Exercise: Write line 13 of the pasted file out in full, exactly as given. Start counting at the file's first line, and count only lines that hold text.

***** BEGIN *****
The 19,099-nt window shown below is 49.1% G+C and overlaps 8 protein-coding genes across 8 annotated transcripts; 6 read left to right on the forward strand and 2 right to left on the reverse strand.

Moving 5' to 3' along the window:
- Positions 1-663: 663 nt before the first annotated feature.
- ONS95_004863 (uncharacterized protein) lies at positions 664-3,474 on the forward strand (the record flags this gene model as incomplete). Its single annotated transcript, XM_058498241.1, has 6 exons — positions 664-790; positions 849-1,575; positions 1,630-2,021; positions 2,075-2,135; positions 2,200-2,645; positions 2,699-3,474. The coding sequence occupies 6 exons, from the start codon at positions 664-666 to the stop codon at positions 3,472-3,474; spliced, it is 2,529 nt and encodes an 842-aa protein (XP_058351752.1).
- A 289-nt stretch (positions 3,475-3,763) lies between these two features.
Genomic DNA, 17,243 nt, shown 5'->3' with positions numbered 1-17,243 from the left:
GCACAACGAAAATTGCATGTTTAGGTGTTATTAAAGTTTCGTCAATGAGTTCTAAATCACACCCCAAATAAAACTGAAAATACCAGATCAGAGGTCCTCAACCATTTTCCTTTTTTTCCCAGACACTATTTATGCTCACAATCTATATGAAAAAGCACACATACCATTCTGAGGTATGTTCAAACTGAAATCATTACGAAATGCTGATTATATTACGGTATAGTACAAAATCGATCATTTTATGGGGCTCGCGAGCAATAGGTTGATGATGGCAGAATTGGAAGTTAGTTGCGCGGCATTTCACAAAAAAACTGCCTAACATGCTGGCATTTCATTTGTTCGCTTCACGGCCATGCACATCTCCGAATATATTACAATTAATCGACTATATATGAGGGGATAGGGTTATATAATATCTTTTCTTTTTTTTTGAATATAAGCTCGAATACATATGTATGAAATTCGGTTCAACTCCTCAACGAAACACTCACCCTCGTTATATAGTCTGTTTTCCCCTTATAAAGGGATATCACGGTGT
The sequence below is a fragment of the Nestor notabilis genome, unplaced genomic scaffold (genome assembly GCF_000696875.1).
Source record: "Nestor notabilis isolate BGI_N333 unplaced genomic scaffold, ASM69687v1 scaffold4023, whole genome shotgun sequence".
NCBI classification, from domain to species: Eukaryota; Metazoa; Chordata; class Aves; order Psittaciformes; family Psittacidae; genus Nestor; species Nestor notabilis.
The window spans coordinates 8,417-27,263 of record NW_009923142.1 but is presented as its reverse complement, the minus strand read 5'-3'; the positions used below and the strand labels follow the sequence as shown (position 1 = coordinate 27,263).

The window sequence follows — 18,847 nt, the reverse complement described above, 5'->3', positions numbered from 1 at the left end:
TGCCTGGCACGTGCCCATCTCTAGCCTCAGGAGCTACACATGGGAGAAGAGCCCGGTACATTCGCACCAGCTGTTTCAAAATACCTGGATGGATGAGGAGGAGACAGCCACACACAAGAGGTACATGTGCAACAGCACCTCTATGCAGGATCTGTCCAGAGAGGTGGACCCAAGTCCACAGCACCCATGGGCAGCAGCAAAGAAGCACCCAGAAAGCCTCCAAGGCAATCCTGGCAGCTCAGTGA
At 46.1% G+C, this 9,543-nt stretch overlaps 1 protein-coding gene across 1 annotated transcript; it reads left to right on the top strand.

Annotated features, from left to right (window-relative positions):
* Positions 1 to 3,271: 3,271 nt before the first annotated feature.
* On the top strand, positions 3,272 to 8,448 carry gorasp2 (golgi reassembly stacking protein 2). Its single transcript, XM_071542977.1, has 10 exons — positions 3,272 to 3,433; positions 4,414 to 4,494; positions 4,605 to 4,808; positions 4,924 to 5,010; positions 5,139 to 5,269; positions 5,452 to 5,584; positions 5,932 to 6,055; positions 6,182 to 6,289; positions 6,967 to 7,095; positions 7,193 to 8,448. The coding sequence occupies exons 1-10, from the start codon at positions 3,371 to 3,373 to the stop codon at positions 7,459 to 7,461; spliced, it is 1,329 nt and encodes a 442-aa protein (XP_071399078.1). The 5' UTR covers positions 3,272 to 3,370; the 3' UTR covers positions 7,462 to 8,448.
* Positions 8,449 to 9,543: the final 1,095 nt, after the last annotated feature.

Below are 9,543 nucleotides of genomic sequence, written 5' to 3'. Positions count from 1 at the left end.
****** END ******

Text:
TGCCTGGCACGTGCCCATCTCTAGCCTCAGGAGCTACACATGGGAGAAGAGCCCGGTACATTCGCACCAGCTGTTTCAAAATACCTGGATGGATGAGGAGGAGACAGCCACACACAAGAGGTACATGTGCAACAGCACCTCTATGCAGGATCTGTCCAGAGAGGTGGACCCAAGTCCACAGCACCCATGGGCAGCAGCAAAGAAGCACCCAGAAAGCCTCCAAGGCAATCCTGGCAGCTCAGTGA